Further information about the procurement of tablets and laptops should be requested from the Provincial Education Departments. The PDEs are responsible for the rollout of tablets and laptops to teachers.

 

06 September 2019 - NW716

Profile picture: Mbhele, Mr ZN

Mbhele, Mr ZN to ask the Minister of Small Business Development

What measures and mechanisms did her department put in place and is implementing to enable, promote and expand small business access to equity financing?”

Reply:

Improving investment readiness is key to both debt and equity financing. The Department through its entities has a number of programmes that aimed at ensuring that SMMEs are enabled to access equity financing. We have incubation programmes that we are implementing through Seda where we provide structured training on both technical and soft skills to SMMEs. There is also a mentorship programme that is offered through Seda where we get skilled individuals to offer mentorship support to SMMEs. The agency also runs an investor pitching initiative called “Pitch & Perfect”, to close the large gap between what entrepreneurs present and what investors are looking for.

According to the Global Entrepreneurship Index, South Africa has higher innovation than the world average, but low risk capital and low start-up skills. Pitch & Perfect addresses these gaps, by providing annual seasons of both pitching masterclasses and pitching competitions at provincial and national level, to promote and enable investment readiness.

Through sefa, upon disbursement, if a client needs business support, sefa immediately assigns a mentor for a period of up to 12 months at sefa’s cost. In addition, sefa has an agreement with South African Institute of Chartered Accountants (SAICA) to assist eligible sefa clients with management accounts at no cost to sefa clients.

_______________________________________________________________________________

06 September 2019 - NW627

Profile picture: Siwisa, Ms AM

Siwisa, Ms AM to ask the Minister of Public Works and Infrastructure:

What (a) total amount has (i) her department and (ii) each of the entities reporting to her spent on (aa) cleaning, (bb) security and (cc) gardening services in the (aaa) 2017-18 and (bbb) 2018-19 financial years, (b) amount was paid to each service provider to provide each specified service and (c) total amount was paid to each of the service providers?

Reply:

The Minister of Public Works and Infrastructure:

(a) The Department of Public Works and Infrastructure has informed me as follows

(i) (aa) & (aaa) & (bbb) The Department has spent the following amounts for cleaning: R137 924 674.68 in 2017/2018 and R152 646 408.40 in 2018/2019;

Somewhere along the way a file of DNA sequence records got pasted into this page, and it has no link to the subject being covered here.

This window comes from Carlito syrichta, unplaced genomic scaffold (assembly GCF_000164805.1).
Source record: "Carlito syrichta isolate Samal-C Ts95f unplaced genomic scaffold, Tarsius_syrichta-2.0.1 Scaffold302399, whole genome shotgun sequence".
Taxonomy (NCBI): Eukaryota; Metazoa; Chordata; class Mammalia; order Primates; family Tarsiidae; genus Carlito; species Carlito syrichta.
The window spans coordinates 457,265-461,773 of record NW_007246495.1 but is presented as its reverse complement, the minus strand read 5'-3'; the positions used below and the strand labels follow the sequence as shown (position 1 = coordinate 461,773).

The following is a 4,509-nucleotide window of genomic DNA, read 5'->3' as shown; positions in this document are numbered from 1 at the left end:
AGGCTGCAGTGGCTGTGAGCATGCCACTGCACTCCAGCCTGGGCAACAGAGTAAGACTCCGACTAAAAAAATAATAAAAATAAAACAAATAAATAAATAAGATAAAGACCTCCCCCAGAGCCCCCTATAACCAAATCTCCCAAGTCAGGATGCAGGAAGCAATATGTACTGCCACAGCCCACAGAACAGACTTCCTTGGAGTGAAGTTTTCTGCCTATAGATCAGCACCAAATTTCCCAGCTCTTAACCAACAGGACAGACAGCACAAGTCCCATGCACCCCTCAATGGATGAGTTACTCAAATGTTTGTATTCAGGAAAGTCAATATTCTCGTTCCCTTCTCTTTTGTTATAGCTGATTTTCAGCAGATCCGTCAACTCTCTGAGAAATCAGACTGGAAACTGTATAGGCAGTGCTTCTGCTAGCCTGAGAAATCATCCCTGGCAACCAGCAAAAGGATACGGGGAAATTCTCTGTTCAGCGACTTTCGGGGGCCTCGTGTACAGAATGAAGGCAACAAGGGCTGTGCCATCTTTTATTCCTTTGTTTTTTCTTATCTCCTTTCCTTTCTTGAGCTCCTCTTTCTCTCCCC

(bb) & (aaa) & (bbb) The Department has spent on security an amount of

R 60 943 700.76 for 2017/2018 and R 78 892 407.32 for 2018/2019;

(cc) & (aaa) & (bbb) The Department has spent on gardening an amount of

R 103 312 968.54 for 2017/2018 and R 115 323 696.25 for 2018/2019.

(b) and (c) See Annexure A

(a) (ii) Response in respect of the Public Entities report to the Department of

Public Works and Infrastructure:

  • For Construction Industry Development Board (CIDB),) (aa), (bb), (aaa), (bbb), (b) and (c)

(aa) & (aaa) & (bbb) The three entities listed above have spent the following amounts for cleaning: R1 578 228.50 in 2017/2018 and R1 696 746.46 in 2018/2019;

(bb) & (aaa) & (bbb) The three entities listed above have spent on security an amount of R 244 667.91 for 2017/2018 and R 349 708.21 for 2018/2019;

(cc) & (aaa) & (bbb) The three entities listed above have spent on gardening an amount of R 0 for 2017/2018 and R 0 for 2018/2019.

(b) and (c) See Annexure B

  • Council of the Built Environment (CBE) and the Agrément South Africa (ASA)

The CBE and ASA did not have any expenditure on cleaning, gardening services or security during the 2017/18 and 2018/19 financial years.-

(b) and (c) See Annexure B

  • For Independent Development Trust (IDT)

(aa) & (aaa) & (bbb) The IDT has spent the following amounts for cleaning: R1 578 228.50 in 2017/2018 and R1 696 746.46 in 2018/2019;

(bb) & (aaa) & (bbb) The IDT has spent on security an amount of R 244 667.91 for 2017/2018 and R 349 708.21 for 2018/2019;

(cc) & (aaa) & (bbb) The IDT has spent on gardening an amount of R 0 for 2017/2018 and R 0 for 2018/2019.

(b) and (c) - See Annexure C

06 September 2019 - NW110

Profile picture: Ngcobo, Mr S

Ngcobo, Mr S to ask the Minister of Basic Education

(1)Whether, in line with the Government policy of taking services to the people, she will commit to the development of nonviable schools within the communities where they are located, rather than closing them down and incurring huge costs for transporting learners to the well-developed schools; if not, what is the position in this regard; if so, what are the relevant details; (2) whether she would consider developing a policy on the special post provisioning norm for this category of schools, which usually have a very low student enrolment due to their historic deeply rural background; if so, what are the relevant details?